Yes, but does not the Minister realise that the farmers are very anxious to know exactly how this plan is going to work? Does the Minister realise, too, that if he wants calves he has got to have cows, and if he is to have cows he has got to have milk—[An HON. MEMBER: "And a bull."]—and if he is to have milk he has got to have money for it?
I must say that I left the bull to the hon. Gentleman who has not made a bad job of it. Of course farmers know what conditions there are. They have been worked out by the N.F.U. and the Government. There is an agreement, and indeed, the provisional estimate of the United Kingdom average producer price in 1967–68 is rather more than ¾d. more than last year. The indications are that the farmers' incomes are rising, and I am delighted to see it. We are disappointed with calf retentions. We have said this, and we hope they will improve, but on the whole it is not a bad story.
Would it not be a good thing if the hon. Gentleman were to impress upon his right hon. Friend that he ought to revise his plans altogether in view of the chronic stock shortage, which has become obvious and is likely to become more so before we have done with this scourge?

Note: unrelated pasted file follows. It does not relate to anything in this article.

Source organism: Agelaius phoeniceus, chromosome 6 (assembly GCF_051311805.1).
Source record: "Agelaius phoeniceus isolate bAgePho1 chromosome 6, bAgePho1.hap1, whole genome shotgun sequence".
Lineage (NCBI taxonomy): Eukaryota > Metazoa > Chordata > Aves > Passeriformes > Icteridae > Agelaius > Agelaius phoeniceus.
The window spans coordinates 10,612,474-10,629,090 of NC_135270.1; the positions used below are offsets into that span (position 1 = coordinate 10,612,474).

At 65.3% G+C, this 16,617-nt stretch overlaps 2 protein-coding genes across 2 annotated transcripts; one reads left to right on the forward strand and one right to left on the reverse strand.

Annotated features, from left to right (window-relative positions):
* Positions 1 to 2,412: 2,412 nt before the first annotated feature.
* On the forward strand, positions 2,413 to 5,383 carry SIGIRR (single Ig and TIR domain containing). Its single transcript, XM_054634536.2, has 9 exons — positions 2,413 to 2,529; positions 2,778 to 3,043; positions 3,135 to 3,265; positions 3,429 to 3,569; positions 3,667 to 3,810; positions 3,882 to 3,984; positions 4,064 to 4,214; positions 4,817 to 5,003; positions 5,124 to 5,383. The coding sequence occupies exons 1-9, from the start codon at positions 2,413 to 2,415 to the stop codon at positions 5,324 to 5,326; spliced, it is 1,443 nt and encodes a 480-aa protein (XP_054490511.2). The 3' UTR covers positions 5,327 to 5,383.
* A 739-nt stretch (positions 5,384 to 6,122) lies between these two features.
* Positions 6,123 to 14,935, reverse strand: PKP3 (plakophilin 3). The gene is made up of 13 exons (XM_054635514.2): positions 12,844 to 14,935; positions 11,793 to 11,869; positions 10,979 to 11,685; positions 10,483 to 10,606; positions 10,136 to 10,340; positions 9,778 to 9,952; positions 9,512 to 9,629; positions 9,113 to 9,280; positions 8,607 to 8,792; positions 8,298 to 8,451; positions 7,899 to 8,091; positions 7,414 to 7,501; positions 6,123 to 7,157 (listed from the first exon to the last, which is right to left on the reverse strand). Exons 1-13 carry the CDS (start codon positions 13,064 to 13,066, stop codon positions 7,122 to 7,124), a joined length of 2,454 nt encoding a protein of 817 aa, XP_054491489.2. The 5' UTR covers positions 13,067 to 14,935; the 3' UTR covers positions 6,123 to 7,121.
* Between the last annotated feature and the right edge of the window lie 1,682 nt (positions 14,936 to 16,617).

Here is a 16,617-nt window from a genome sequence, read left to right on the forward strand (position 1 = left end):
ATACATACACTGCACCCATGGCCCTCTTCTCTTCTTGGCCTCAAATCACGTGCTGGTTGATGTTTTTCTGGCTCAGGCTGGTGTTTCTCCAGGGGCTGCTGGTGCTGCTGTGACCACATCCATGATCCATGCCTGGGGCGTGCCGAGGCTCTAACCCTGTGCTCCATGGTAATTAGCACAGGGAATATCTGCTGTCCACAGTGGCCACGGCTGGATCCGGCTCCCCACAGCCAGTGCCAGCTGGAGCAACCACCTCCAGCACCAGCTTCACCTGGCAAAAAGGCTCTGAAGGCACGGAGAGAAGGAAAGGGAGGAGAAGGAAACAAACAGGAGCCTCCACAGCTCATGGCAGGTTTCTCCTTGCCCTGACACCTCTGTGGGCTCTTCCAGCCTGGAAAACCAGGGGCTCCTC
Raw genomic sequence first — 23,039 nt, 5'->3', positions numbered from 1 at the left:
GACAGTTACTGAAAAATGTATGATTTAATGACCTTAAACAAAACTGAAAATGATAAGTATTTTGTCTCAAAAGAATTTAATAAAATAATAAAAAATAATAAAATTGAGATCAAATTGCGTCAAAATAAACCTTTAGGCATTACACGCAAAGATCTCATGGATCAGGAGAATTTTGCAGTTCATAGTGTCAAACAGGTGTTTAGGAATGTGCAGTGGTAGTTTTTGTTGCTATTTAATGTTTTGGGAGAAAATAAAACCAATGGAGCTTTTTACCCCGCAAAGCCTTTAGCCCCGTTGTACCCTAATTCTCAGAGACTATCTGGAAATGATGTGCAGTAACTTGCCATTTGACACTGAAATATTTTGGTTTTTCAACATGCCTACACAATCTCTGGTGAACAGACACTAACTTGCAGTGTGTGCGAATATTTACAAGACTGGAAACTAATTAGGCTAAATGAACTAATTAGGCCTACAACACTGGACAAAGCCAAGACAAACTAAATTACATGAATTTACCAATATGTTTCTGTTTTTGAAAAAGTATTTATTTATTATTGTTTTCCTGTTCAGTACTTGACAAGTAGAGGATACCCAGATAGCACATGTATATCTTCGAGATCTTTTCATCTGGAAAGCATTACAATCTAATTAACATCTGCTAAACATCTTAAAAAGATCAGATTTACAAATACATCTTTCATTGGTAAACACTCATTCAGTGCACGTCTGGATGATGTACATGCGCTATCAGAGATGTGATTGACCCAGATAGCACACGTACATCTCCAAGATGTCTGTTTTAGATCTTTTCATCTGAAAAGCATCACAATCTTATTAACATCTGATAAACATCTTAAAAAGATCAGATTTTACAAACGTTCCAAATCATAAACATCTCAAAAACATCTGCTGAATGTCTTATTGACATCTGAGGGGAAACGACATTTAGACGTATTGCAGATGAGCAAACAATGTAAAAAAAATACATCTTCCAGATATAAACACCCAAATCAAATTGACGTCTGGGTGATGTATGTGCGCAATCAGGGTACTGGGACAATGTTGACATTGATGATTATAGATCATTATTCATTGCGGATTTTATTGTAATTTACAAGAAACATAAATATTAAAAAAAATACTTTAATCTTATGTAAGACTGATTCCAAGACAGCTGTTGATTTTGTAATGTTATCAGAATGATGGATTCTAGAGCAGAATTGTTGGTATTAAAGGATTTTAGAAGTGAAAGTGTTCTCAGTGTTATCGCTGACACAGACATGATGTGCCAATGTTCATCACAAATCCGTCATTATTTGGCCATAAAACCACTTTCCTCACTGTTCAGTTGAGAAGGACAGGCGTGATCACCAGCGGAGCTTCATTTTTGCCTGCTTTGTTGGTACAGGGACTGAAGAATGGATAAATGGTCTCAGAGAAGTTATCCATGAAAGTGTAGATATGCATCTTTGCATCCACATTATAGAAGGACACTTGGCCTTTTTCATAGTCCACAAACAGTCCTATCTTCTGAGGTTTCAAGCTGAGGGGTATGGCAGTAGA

I take that into consideration, but the figures do not bear out what the hon. Gentleman has just said. The figures are up considerably compared with 1964. Talking off the record, I think it is about 230,000 up—off the cuff, I should have said, but I think that hon. Gentleman will know that I mean. I do not have the figure with me, but I think that it is 230,000 up compared with 1964.
Producers' returns are maintained at their proper level through the mechanism of the guarantee, which is reviewed annually, in the light of all the relevant factors. This long-standing arrangement has stood the test of time. Any application for the imposition of anti-dumping duties should be made to the Board of Trade.
Would the Minister agree that the low price attracted by manufactured milk is the bugbear of the milk price structure? In view of the need to expand production over all spheres, will the Minister consider having a new look at the whole principle of the standard price?
Quite obviously the amount that goes to manufacture has its effect, but about 90 per cent. of our total milk production is covered by the guaranteed price, and I repeat that the price this year will be about ¾d. more than last year, because since June our forecast of milk production has gone up by a further 60 million gallons.